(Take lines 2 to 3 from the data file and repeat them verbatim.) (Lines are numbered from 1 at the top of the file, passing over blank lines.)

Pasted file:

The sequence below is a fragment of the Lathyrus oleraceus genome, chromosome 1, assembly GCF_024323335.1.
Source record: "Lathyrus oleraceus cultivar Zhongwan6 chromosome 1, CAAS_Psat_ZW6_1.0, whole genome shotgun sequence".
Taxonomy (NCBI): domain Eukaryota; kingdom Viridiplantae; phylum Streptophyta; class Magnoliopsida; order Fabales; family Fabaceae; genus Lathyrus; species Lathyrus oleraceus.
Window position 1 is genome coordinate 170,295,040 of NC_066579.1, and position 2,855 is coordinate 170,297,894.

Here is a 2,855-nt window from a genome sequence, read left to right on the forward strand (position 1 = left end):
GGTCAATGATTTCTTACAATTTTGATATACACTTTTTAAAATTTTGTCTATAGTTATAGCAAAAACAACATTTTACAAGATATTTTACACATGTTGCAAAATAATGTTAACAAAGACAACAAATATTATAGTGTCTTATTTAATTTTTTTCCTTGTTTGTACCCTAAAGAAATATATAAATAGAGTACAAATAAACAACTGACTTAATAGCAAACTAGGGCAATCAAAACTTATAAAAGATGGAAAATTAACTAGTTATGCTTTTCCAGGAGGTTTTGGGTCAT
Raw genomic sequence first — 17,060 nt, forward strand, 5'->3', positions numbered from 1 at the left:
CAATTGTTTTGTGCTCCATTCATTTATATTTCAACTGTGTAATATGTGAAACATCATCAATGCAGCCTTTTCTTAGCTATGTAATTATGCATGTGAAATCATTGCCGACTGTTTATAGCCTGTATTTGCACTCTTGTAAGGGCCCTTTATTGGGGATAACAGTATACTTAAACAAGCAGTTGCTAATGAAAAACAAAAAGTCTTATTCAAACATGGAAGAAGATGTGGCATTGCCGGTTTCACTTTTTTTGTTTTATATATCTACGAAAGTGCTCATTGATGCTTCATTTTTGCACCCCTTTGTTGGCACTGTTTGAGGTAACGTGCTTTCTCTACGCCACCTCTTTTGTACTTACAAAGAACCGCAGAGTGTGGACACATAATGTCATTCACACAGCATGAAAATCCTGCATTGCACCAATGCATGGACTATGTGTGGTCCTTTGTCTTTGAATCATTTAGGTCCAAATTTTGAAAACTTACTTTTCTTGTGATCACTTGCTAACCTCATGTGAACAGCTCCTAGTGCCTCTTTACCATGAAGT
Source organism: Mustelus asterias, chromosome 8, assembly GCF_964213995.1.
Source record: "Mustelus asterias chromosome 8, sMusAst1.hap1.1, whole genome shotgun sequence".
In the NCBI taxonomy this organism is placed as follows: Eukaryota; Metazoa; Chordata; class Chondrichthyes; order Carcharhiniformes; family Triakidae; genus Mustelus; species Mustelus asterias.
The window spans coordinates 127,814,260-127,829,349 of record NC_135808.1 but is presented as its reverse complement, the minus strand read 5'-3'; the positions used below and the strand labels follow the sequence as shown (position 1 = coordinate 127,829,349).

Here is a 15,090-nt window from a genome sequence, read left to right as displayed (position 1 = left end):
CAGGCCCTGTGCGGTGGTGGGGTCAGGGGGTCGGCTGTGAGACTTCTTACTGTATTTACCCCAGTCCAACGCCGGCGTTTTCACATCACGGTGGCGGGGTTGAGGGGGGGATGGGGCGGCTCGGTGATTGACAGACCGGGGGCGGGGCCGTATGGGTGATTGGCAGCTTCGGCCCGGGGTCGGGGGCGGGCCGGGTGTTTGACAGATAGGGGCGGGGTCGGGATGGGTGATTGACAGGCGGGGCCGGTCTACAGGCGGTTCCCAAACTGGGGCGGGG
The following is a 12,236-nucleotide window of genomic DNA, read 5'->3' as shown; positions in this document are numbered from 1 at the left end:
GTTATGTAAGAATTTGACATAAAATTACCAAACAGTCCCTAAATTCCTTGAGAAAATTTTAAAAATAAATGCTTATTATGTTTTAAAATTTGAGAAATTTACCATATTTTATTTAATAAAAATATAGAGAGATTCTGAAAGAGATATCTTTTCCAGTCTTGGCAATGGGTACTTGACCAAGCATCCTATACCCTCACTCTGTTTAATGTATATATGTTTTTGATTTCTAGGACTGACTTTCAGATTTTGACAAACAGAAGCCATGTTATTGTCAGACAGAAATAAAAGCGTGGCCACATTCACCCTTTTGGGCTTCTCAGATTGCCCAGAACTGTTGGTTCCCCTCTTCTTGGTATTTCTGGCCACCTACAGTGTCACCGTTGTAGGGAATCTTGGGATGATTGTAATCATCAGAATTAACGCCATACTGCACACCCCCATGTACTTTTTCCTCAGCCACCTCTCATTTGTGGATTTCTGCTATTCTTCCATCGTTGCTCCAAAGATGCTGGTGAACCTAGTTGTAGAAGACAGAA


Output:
Source record: "Lathyrus oleraceus cultivar Zhongwan6 chromosome 1, CAAS_Psat_ZW6_1.0, whole genome shotgun sequence".
Taxonomy (NCBI): domain Eukaryota; kingdom Viridiplantae; phylum Streptophyta; class Magnoliopsida; order Fabales; family Fabaceae; genus Lathyrus; species Lathyrus oleraceus.